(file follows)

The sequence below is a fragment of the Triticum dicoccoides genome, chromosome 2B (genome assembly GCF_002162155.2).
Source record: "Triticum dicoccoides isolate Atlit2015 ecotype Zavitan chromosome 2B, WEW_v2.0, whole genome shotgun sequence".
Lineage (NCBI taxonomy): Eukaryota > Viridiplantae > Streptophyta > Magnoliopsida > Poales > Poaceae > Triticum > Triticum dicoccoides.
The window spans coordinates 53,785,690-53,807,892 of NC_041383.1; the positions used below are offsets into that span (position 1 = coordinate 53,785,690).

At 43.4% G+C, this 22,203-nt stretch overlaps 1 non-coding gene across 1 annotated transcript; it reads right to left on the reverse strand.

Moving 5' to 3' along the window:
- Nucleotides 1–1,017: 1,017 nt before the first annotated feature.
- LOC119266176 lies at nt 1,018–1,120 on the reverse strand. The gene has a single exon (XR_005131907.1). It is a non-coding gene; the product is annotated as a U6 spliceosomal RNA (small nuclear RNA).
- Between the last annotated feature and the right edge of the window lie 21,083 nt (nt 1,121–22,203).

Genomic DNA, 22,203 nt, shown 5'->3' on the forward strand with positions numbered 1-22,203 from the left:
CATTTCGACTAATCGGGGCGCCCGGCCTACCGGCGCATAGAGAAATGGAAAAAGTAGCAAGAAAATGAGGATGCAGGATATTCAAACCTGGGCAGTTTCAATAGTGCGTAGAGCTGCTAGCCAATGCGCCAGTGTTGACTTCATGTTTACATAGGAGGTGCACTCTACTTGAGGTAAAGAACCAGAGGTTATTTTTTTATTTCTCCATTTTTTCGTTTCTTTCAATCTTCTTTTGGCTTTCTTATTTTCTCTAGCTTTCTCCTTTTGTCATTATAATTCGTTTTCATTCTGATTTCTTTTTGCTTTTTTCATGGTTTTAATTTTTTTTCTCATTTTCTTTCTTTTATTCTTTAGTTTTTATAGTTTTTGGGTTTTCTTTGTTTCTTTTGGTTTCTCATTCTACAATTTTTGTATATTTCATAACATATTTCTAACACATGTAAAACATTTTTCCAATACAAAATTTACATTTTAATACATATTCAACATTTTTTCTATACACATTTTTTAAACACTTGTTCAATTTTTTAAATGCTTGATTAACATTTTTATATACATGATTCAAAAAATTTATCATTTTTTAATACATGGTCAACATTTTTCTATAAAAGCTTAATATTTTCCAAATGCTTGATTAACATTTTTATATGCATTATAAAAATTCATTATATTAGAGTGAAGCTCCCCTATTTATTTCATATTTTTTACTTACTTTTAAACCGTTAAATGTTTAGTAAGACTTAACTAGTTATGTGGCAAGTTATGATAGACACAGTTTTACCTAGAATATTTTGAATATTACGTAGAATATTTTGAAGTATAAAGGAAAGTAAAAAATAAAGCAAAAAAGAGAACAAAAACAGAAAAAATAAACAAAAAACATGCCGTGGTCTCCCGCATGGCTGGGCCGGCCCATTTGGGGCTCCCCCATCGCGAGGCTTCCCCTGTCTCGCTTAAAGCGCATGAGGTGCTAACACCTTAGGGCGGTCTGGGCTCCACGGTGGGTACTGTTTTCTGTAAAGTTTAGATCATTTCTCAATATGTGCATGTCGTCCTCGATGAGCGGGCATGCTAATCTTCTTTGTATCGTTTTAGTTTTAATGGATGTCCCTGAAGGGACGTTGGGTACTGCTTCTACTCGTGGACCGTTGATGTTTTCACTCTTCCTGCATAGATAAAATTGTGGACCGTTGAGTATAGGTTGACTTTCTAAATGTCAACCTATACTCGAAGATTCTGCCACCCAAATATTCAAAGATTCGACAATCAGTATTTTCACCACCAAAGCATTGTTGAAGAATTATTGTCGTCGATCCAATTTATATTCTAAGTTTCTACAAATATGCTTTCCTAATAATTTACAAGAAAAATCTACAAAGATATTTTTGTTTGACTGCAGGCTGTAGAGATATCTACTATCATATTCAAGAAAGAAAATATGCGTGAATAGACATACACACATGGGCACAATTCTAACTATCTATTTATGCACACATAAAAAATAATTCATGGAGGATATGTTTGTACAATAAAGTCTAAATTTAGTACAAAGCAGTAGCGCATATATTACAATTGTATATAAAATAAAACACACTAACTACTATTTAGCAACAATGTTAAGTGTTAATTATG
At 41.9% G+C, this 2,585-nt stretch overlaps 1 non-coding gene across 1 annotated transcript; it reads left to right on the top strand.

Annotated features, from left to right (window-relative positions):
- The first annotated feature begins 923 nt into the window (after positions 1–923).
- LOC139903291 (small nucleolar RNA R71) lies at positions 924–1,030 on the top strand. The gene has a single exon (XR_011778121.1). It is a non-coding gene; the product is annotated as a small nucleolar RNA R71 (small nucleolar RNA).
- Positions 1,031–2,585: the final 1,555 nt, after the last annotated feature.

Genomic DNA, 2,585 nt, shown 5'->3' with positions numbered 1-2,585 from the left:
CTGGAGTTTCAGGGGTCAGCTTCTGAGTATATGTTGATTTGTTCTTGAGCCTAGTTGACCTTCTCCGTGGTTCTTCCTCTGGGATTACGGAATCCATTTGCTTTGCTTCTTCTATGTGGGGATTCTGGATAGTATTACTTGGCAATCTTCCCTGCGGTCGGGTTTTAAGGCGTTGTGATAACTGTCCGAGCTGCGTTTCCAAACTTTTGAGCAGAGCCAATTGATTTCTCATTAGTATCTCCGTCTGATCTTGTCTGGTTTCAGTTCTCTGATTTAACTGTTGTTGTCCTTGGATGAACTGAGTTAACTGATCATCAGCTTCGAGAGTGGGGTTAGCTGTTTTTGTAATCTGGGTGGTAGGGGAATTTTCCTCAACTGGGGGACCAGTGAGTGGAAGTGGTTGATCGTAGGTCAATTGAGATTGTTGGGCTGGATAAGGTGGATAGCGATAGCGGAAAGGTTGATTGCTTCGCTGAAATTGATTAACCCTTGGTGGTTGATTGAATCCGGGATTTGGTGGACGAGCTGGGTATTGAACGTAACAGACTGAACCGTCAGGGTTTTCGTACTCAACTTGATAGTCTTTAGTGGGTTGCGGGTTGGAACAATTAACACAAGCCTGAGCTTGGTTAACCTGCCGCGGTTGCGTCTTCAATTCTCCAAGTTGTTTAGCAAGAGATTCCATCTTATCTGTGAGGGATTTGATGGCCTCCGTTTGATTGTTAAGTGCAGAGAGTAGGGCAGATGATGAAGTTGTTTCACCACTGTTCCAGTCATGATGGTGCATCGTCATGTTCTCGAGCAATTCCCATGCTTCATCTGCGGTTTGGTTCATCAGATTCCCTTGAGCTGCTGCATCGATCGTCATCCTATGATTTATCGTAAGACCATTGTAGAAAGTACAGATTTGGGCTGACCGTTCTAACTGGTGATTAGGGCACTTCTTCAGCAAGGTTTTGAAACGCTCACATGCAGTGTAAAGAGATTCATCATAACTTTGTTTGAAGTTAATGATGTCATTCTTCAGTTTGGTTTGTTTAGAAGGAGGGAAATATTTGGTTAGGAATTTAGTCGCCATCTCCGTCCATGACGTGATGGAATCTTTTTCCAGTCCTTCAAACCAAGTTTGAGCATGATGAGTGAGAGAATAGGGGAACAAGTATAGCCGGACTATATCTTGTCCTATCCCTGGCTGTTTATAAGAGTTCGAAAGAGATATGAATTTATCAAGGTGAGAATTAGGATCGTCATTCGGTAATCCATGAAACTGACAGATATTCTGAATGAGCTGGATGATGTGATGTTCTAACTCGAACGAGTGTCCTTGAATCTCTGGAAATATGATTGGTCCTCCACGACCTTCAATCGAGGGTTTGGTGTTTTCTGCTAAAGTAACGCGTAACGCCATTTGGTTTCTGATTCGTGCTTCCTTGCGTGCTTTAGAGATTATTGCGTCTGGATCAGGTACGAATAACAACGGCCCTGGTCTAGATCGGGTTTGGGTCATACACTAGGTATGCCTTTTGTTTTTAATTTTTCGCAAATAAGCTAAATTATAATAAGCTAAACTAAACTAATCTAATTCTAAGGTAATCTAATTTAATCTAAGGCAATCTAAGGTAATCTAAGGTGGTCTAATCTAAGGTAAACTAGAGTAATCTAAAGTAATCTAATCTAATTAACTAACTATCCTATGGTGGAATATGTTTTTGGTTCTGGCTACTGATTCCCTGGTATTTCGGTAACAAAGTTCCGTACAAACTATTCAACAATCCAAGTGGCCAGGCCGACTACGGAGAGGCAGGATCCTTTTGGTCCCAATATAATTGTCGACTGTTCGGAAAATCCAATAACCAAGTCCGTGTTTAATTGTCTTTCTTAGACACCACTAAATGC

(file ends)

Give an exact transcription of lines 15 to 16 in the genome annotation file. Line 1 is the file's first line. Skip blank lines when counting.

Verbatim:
- LOC139903291 (small nucleolar RNA R71) lies at positions 924–1,030 on the top strand. The gene has a single exon (XR_011778121.1). It is a non-coding gene; the product is annotated as a small nucleolar RNA R71 (small nucleolar RNA).
- Positions 1,031–2,585: the final 1,555 nt, after the last annotated feature.